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Prelim Bits

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December 30, 2016


Northern Lights

  • The Northern Lights is also known as the Aurora Borealis.
  • After the Winter Solstice, a mass of energetic particles from the Sun smashed into the magnetic field around Earth stirring up a stunning display of northern lights.
  • The northern lights stretched across British Columbia, Alberta, Saskatchewan, Manitoba, Nunavut and Northwest Territories, areas that often fall under the auroral oval.
  • The collision of solar particles and pressure into our planet’s magnetosphere accelerates particles trapped in the space around Earth at altitudes of 100 to 400 kilometers, where they excite oxygen and nitrogen molecules and release photons of light.
  • The Northern lights was captured by NASA Satellite “The Suomi NPP” with the Day-Night band (DNB) of the Visible Infrared Imaging Radiometer Suite (VIIRS).


Swachh Swasth Sarvatra

  • It is an inter-ministerial joint initiative between the Ministry of Drinking Water and Sanitation and the Ministry of Health and Family Welfare.
  • It leverages achievements of two complementary programmes – Swachh Bharat Mission (SBM) and Kayakalp – of the Ministry of Drinking Water and Sanitation and Ministry of Health and Family & Welfare, respectively.
  • The three key components of Swachh Swasth Sarvatra are:
    • Community Health Centres (CHCs) in ODF blocks supported to achieve Kayakalp certification
    • Gram Panchayat of Kayakalp Primary Health Centres (PHCs) prioritized to become ODF
    • Training in WASH (Water, Sanitation and Hygiene) of CHC/PHC nominees
  • It is a much needed programme to achieve open defecation free India by 2019

2016 will last a second longer than other years

  • On December 31, 2016, a "leap second" will be added to the world's clocks at 23 hours, 59 minutes and 59 seconds Coordinated Universal Time (UTC).
  • UTC is computed in Paris, France, at the International Bureau of Weights and Measures.
  • Historically, time was based on the mean rotation of the Earth relative to celestial bodies and the second was defined in this reference frame.
  • The invention of atomic clocks defined a much more precise “atomic” timescale and a second that is independent of Earth’s rotation.
  • Measurements show that the Earth, on average, runs slow compared to atomic time, at about 1.5 to 2 milliseconds per day.
  • Scientists have determined that after roughly 500 to 750 days, the difference between Earth rotation time and atomic time would be about one second.
  • The International Earth Rotation and Reference Systems Service (IERS) is the organisation which monitors the difference in the two time scales and calls for leap seconds to be inserted in or removed from UTC when necessary to keep them within 0.9 seconds of each other.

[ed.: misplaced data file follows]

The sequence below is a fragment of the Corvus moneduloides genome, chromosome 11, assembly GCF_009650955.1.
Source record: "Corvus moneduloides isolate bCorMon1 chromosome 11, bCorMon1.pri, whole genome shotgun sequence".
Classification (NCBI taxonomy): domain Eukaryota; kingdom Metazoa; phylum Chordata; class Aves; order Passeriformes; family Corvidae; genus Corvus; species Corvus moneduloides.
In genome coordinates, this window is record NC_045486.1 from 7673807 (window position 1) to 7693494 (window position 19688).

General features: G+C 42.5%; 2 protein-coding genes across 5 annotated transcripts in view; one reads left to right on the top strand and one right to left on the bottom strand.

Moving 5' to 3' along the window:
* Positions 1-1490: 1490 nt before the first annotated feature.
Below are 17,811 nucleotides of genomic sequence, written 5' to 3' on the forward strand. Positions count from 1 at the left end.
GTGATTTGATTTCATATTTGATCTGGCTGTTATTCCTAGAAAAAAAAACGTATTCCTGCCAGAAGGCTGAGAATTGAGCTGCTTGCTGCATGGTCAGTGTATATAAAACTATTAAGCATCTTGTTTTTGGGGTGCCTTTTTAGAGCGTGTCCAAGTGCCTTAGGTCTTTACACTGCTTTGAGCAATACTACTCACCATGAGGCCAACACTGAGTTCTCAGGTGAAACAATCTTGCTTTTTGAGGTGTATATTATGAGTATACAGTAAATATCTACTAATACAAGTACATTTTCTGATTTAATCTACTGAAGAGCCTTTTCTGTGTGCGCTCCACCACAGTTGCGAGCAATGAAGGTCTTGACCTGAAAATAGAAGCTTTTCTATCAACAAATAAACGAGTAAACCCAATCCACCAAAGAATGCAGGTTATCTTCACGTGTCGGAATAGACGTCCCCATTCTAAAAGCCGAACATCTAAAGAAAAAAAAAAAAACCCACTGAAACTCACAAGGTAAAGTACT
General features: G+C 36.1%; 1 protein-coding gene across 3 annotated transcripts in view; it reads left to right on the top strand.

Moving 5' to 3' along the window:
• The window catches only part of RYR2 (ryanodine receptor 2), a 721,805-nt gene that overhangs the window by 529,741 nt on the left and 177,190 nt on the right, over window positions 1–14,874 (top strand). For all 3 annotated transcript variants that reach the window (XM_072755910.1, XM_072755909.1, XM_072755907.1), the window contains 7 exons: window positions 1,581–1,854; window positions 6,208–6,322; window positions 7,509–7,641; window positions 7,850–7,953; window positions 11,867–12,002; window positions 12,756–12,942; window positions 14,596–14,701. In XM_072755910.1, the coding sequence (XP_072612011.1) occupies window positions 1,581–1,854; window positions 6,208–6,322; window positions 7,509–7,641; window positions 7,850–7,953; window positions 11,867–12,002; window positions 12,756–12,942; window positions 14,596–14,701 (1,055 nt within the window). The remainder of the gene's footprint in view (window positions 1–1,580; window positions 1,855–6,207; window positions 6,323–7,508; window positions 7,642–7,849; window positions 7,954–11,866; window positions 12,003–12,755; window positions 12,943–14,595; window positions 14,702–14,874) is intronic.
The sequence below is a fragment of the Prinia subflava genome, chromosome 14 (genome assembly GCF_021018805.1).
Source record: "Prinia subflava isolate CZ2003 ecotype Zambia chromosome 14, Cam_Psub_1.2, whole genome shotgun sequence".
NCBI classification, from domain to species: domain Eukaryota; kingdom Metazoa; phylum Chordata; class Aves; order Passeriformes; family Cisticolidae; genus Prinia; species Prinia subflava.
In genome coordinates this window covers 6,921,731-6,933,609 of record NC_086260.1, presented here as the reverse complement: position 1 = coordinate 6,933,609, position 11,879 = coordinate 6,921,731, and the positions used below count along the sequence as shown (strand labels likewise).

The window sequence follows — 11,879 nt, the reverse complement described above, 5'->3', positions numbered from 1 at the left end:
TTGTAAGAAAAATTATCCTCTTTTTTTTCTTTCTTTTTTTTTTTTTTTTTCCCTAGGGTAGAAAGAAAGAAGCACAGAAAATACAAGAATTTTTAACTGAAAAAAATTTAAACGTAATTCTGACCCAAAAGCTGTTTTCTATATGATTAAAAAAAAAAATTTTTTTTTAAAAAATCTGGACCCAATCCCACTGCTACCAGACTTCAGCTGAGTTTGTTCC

Poverty trap

  • It is a spiralling mechanism which forces people to remain poor.
  • And is so binding in itself that it doesn't allow the poor people to escape it.
  • Poverty trap generally happens in developing and under-developing countries, and is caused by a lack of capital and credit to people.

Appropriation Bill

  • It gives power to the government to withdraw funds from the Consolidated Fund of India for meeting the expenditure during the financial year.
  • Post the discussions on Budget proposals and the Voting on Demand for Grants, the government introduces the Appropriation Bill in the LokSabha.
  • It is intended to give authority to the government to withdraw from the Consolidated Fund, the amounts so voted for meeting the expenditure during the financial year.

Capital gain

  • It is the profit, one earns on the sale of an asset like stocks, bonds or real estate.
  • It results in capital gain when the selling price of an asset exceeds its purchase price.
  • Capital loss arises when the cost price is higher than the selling price.
  • Capital gains can be of two types: realised and unrealised. 1) Realised capital gain can be described as the gain made on an investment that has been sold for a profit.
    2) Unrealised capital gain can be described as the gain on an investment that has not been sold yet but can make profit if sold later.

Invisible Hand

  • The unobservable market force that helps the demand and supply of
    goods in a free market to reach equilibrium automatically is the invisible hand.
  • The phrase invisible hand was introduced by Adam Smith in his book 'The Wealth of Nations'. He assumed that an economy can work well in a free market scenario where everyone will work for his/her own interest.

Economies of scale

  • It is the cost advantage that arises with increased output of a product.
  • Economies of scale arise because of the inverse relationship between the quantity produced and per-unit fixed costs; i.e. the greater the quantity of a good produced, the lower the per-unit fixed cost because these costs are spread out over a larger number of goods.
  • It may also reduce variable costs per unit because of operational efficiencies and synergies.
  • Classified into two main types as Internal – arising from within the company; and External – arising from extraneous factors such as industry size.







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